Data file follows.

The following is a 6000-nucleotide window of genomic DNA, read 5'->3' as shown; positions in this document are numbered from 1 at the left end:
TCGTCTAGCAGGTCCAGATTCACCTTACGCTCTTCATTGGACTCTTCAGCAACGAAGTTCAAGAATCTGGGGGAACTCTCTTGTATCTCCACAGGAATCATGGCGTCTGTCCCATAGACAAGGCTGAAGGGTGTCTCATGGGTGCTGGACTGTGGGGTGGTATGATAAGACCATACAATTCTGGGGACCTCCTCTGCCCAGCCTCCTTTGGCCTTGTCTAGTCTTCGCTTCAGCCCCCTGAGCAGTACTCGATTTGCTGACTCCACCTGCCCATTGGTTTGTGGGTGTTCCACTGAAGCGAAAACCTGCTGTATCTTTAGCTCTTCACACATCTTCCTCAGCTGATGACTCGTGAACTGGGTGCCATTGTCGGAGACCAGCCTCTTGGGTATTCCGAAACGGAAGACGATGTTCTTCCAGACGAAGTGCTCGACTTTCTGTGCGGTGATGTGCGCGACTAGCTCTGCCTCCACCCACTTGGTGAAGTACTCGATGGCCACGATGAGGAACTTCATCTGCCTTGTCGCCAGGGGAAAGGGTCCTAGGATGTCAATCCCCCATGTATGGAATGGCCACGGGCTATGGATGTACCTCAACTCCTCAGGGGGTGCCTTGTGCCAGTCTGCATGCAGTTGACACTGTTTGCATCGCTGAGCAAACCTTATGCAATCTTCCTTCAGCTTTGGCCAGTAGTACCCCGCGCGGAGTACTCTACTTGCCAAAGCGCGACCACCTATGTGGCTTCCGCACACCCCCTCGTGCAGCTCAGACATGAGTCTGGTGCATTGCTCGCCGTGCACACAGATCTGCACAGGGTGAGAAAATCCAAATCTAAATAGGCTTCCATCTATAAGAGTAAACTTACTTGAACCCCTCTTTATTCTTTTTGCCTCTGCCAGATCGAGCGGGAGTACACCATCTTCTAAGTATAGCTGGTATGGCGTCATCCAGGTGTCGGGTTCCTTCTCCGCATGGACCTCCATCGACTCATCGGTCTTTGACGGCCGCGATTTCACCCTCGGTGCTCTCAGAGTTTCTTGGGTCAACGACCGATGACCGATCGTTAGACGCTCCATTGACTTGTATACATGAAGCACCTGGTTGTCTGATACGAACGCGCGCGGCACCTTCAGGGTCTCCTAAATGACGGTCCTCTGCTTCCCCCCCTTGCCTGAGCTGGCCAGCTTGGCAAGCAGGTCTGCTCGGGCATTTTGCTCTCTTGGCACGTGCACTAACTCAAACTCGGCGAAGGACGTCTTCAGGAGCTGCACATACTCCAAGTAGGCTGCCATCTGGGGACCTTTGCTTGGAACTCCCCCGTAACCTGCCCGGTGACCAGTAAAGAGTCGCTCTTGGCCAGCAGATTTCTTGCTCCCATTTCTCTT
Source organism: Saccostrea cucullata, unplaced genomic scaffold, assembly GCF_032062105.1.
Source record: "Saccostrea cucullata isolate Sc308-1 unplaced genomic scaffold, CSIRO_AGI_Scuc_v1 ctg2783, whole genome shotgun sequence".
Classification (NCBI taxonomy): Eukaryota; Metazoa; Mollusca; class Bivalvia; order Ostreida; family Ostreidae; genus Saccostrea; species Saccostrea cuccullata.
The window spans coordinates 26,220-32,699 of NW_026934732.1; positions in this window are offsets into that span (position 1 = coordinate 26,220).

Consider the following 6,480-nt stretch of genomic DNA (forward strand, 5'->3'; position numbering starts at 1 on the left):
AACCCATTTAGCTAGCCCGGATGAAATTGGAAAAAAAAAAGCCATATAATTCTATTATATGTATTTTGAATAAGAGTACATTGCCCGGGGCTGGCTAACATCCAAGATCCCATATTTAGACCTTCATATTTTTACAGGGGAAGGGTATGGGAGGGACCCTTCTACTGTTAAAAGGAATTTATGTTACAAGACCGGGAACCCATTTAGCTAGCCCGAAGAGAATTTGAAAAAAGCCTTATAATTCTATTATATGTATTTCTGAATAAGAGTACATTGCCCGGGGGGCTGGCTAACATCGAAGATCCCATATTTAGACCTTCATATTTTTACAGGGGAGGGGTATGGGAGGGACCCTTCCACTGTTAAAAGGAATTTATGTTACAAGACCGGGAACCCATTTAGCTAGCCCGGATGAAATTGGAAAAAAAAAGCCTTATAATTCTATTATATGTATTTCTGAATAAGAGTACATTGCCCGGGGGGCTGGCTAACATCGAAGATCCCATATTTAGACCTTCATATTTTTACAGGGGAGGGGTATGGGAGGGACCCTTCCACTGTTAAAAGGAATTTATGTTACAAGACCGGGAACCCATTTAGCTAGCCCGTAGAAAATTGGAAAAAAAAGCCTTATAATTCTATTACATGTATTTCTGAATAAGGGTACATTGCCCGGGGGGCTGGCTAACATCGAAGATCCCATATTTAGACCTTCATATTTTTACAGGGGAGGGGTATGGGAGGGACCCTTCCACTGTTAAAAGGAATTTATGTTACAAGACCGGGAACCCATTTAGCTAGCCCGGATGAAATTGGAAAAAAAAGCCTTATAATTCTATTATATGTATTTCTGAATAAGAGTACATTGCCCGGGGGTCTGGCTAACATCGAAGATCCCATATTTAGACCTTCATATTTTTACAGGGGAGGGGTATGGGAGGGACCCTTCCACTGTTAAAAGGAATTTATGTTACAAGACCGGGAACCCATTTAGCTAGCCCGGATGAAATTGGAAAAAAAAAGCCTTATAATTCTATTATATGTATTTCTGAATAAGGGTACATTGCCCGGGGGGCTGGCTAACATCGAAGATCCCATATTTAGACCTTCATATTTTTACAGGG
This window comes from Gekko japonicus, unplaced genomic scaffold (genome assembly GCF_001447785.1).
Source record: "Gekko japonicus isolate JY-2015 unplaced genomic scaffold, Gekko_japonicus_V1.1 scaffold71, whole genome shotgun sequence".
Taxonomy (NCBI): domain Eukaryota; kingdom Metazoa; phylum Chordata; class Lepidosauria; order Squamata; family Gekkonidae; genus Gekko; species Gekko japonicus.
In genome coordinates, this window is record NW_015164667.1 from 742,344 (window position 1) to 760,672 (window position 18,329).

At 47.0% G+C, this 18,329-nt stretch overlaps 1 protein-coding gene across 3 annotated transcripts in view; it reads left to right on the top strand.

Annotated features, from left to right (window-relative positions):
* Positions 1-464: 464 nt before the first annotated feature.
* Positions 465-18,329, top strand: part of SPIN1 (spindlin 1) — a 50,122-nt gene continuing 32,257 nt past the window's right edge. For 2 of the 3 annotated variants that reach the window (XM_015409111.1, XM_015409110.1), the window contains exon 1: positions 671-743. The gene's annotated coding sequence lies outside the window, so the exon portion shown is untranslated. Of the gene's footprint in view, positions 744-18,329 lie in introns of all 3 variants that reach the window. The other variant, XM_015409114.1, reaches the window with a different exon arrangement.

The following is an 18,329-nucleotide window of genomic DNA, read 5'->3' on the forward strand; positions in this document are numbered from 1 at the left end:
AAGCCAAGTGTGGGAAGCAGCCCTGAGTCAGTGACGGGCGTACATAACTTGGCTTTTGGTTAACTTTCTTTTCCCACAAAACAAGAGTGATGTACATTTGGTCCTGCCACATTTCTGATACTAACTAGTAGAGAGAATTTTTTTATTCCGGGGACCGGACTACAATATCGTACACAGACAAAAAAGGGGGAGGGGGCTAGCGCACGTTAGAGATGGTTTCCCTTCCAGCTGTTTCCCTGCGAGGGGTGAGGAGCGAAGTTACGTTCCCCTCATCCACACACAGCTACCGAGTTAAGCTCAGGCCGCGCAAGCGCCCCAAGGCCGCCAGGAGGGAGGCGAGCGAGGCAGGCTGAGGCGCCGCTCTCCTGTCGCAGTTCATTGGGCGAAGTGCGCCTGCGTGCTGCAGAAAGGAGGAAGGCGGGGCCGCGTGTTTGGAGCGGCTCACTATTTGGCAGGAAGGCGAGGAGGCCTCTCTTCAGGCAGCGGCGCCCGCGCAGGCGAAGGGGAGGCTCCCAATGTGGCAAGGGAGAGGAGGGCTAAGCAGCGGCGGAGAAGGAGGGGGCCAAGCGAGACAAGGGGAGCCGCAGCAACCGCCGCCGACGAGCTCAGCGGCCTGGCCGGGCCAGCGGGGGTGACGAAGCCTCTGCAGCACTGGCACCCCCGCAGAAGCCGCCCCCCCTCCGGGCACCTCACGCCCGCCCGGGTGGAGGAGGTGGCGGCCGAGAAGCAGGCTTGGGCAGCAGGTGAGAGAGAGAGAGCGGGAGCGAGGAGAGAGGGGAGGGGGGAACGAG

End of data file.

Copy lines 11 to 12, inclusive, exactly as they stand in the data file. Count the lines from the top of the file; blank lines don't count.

Taxonomy (NCBI): domain Eukaryota; kingdom Metazoa; phylum Chordata; class Lepidosauria; order Squamata; family Gekkonidae; genus Gekko; species Gekko japonicus.
In genome coordinates, this window is record NW_015164667.1 from 742,344 (window position 1) to 760,672 (window position 18,329).